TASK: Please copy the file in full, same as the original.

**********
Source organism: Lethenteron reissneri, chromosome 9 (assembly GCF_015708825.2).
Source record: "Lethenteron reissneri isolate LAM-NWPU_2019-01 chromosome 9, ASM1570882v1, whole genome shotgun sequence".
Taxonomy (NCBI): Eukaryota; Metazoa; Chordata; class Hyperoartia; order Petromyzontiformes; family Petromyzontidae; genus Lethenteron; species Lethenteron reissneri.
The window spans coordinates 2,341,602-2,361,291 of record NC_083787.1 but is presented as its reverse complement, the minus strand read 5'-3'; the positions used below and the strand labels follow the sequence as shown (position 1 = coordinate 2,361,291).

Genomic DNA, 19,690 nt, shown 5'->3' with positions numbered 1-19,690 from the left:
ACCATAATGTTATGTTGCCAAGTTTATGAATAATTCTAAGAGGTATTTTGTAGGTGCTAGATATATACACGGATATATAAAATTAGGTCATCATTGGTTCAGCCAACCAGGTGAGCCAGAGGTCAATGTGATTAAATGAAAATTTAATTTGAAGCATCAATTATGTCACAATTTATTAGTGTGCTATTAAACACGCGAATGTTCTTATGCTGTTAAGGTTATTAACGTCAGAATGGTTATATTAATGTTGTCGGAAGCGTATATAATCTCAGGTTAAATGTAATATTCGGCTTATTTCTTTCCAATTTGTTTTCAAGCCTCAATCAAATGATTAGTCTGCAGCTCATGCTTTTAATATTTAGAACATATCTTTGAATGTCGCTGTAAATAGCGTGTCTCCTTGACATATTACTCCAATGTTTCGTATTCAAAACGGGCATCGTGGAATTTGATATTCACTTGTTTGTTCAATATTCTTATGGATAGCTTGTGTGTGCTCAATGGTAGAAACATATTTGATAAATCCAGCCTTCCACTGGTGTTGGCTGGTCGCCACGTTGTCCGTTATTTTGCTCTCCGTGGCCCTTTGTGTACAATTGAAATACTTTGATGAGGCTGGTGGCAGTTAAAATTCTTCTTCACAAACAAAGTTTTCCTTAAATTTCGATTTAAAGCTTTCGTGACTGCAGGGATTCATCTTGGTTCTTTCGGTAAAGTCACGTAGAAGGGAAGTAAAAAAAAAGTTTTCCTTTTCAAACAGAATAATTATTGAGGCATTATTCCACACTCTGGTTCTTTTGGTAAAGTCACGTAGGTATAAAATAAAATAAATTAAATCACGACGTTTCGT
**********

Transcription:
Source organism: Lethenteron reissneri, chromosome 9 (assembly GCF_015708825.2).
Source record: "Lethenteron reissneri isolate LAM-NWPU_2019-01 chromosome 9, ASM1570882v1, whole genome shotgun sequence".
Taxonomy (NCBI): Eukaryota; Metazoa; Chordata; class Hyperoartia; order Petromyzontiformes; family Petromyzontidae; genus Lethenteron; species Lethenteron reissneri.
The window spans coordinates 2,341,602-2,361,291 of record NC_083787.1 but is presented as its reverse complement, the minus strand read 5'-3'; the positions used below and the strand labels follow the sequence as shown (position 1 = coordinate 2,361,291).

Genomic DNA, 19,690 nt, shown 5'->3' with positions numbered 1-19,690 from the left:
ACCATAATGTTATGTTGCCAAGTTTATGAATAATTCTAAGAGGTATTTTGTAGGTGCTAGATATATACACGGATATATAAAATTAGGTCATCATTGGTTCAGCCAACCAGGTGAGCCAGAGGTCAATGTGATTAAATGAAAATTTAATTTGAAGCATCAATTATGTCACAATTTATTAGTGTGCTATTAAACACGCGAATGTTCTTATGCTGTTAAGGTTATTAACGTCAGAATGGTTATATTAATGTTGTCGGAAGCGTATATAATCTCAGGTTAAATGTAATATTCGGCTTATTTCTTTCCAATTTGTTTTCAAGCCTCAATCAAATGATTAGTCTGCAGCTCATGCTTTTAATATTTAGAACATATCTTTGAATGTCGCTGTAAATAGCGTGTCTCCTTGACATATTACTCCAATGTTTCGTATTCAAAACGGGCATCGTGGAATTTGATATTCACTTGTTTGTTCAATATTCTTATGGATAGCTTGTGTGTGCTCAATGGTAGAAACATATTTGATAAATCCAGCCTTCCACTGGTGTTGGCTGGTCGCCACGTTGTCCGTTATTTTGCTCTCCGTGGCCCTTTGTGTACAATTGAAATACTTTGATGAGGCTGGTGGCAGTTAAAATTCTTCTTCACAAACAAAGTTTTCCTTAAATTTCGATTTAAAGCTTTCGTGACTGCAGGGATTCATCTTGGTTCTTTCGGTAAAGTCACGTAGAAGGGAAGTAAAAAAAAAGTTTTCCTTTTCAAACAGAATAATTATTGAGGCATTATTCCACACTCTGGTTCTTTTGGTAAAGTCACGTAGGTATAAAATAAAATAAATTAAATCACGACGTTTCGT